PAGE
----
I know that having one parent stay at home and teach their children full time is best for the first few years of life, but I was wondering about a model where a group of several unschooling families shares the teaching load with their older children. The idea being that each family teaches a small group of children one day a week or so, enabling this group of parents with older children to work while continuing to provide these children with guided learning until they are ready for completely self-directed learning. This model of unschooling could have the additional benefit of specialization in teaching, as you could have parents with different backgrounds (the sciences, the arts, the skilled trades, etc.) available as specialty resources to children with more specific interests. Does anyone know of any unschooling groups or families that operate in this way?
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Posted 21 August 2013 - 07:21 PM
Posted 20 October 2013 - 06:05 AM
I'm pretty she has mentioned before, particularly when she guest hosted the Sunday show, that there are many unschooler communities that trade time with each other's kid if need be.
Basically you just gotta get in touch with a decently sized community of other unschoolers if you haven't already.
Posted 20 October 2013 - 09:17 AM
Do anyone know of any unschooling groups or families that operate in this way?
Unfortunately it's not very common in the UK, because it can look like a school, which makes it illegal.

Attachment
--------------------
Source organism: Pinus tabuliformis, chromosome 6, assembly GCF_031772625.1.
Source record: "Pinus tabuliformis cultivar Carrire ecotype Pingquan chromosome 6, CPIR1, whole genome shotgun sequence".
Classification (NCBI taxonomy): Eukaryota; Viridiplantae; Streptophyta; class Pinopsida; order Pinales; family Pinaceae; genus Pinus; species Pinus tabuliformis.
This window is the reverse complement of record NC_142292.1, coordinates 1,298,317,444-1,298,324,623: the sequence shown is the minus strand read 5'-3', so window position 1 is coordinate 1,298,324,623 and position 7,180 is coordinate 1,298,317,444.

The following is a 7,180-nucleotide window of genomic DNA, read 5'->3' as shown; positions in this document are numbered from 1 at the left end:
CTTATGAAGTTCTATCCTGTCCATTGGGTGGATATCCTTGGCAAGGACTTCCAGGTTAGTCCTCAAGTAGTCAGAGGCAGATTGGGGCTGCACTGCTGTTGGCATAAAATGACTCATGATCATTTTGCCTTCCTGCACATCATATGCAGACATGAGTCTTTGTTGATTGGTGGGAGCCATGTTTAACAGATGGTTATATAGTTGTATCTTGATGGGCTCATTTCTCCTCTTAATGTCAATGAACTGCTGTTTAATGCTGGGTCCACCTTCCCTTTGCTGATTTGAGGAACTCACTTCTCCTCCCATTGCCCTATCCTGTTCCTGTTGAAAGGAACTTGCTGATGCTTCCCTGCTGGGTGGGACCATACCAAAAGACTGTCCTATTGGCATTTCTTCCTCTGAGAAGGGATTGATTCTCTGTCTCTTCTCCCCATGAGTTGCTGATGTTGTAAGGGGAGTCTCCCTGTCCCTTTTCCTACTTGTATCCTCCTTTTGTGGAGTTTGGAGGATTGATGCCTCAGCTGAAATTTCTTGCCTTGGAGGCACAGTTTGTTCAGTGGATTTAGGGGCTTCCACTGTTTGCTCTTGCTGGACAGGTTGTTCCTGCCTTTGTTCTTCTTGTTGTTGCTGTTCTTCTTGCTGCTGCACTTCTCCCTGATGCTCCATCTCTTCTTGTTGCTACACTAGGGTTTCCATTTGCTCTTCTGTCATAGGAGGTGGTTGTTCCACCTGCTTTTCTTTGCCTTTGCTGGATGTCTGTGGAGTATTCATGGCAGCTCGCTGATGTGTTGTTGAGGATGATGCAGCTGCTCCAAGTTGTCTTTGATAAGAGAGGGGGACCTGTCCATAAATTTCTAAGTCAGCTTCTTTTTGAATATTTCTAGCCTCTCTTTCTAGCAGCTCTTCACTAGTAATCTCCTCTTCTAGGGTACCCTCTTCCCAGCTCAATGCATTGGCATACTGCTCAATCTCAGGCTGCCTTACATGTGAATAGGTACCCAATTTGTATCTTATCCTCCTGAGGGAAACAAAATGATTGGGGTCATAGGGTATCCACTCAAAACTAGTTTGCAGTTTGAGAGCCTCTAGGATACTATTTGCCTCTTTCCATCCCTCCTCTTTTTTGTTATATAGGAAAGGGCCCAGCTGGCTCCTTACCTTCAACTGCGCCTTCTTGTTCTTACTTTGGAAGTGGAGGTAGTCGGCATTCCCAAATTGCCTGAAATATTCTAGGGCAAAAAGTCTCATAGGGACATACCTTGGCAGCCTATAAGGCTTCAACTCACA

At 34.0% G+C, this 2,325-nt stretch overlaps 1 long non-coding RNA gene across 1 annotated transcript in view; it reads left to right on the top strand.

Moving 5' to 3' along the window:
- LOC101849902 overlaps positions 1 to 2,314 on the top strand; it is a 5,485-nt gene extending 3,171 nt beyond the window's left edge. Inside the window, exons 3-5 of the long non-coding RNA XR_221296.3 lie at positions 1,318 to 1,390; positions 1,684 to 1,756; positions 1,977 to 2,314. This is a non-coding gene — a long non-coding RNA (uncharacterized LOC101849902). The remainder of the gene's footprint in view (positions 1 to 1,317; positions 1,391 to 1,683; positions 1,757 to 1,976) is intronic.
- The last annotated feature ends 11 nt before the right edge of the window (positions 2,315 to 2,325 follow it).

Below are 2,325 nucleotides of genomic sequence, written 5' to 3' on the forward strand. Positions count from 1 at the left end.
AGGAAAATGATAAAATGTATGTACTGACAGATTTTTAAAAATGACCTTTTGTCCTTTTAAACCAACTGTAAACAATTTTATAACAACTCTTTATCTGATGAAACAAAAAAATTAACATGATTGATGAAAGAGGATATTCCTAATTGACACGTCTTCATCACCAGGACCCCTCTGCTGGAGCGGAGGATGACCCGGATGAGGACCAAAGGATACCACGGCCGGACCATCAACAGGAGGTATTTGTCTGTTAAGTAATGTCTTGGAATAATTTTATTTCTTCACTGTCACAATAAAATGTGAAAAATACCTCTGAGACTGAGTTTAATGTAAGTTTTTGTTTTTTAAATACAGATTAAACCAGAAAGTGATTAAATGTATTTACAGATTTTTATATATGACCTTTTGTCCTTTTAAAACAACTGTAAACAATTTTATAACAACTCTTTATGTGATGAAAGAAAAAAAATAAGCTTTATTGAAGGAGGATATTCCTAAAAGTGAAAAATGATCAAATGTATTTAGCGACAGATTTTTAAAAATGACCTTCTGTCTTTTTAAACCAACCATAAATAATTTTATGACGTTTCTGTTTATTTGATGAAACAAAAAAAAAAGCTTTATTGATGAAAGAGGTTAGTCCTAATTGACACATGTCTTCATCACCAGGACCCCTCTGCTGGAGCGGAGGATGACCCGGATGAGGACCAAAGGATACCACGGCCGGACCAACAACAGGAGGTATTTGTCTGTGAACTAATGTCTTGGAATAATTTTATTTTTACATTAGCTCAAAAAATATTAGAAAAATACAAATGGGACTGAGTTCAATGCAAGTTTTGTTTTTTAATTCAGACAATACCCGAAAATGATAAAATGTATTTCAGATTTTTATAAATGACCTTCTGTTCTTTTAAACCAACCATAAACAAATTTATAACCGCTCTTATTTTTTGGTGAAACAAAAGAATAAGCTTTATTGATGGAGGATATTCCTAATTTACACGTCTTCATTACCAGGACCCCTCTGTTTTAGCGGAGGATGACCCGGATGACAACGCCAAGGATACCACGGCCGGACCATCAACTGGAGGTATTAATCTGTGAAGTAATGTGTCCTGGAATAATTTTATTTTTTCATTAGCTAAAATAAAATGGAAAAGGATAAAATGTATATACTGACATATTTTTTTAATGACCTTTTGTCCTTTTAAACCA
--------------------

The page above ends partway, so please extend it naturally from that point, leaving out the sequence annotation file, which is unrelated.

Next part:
If education is provided for five or more children it's classified as an Independent School (Education Act 1996 Section 463): "Independent School” means any school at which full-time education is provided for five or more pupils of compulsory school age
And it's illegal to operate a school without government approval (Education Act 1996 Section 466): "a person is guilty of an offence if he conducts an independent school which is not a registered school or a provisionally registered school".
We can't allow people to educate their children, can we?
Posted 21 October 2013 - 08:09 PM
Thanks for the link and your thoughts. I took a quick look at the site and it looked promising. I'm not yet a parent or even with a long term partner, so the issue of schooling is still a few years off at least, but it never hurts to be prepared.
That's a real shame about the UK. I've heard it's essentially the same legal situation in Germany and some of the Scandanavian countries. Hopefully homeschooling and unschooling remain legal in North America.
If you folks have or plan on having children, what kind of schooling options are you considering (or currently practicing)?
Posted 31 October 2013 - 04:16 PM
In the UK it is pretty much fine to homeschool. Parents are responsible for their kids education "at school or otherwise" , so depending on the local officials, it can be hassle free. See http://www.educationotherwise.net/ - they have tons of homeschool group links.. not sure if when they meet up they suddenly become classified as a school though.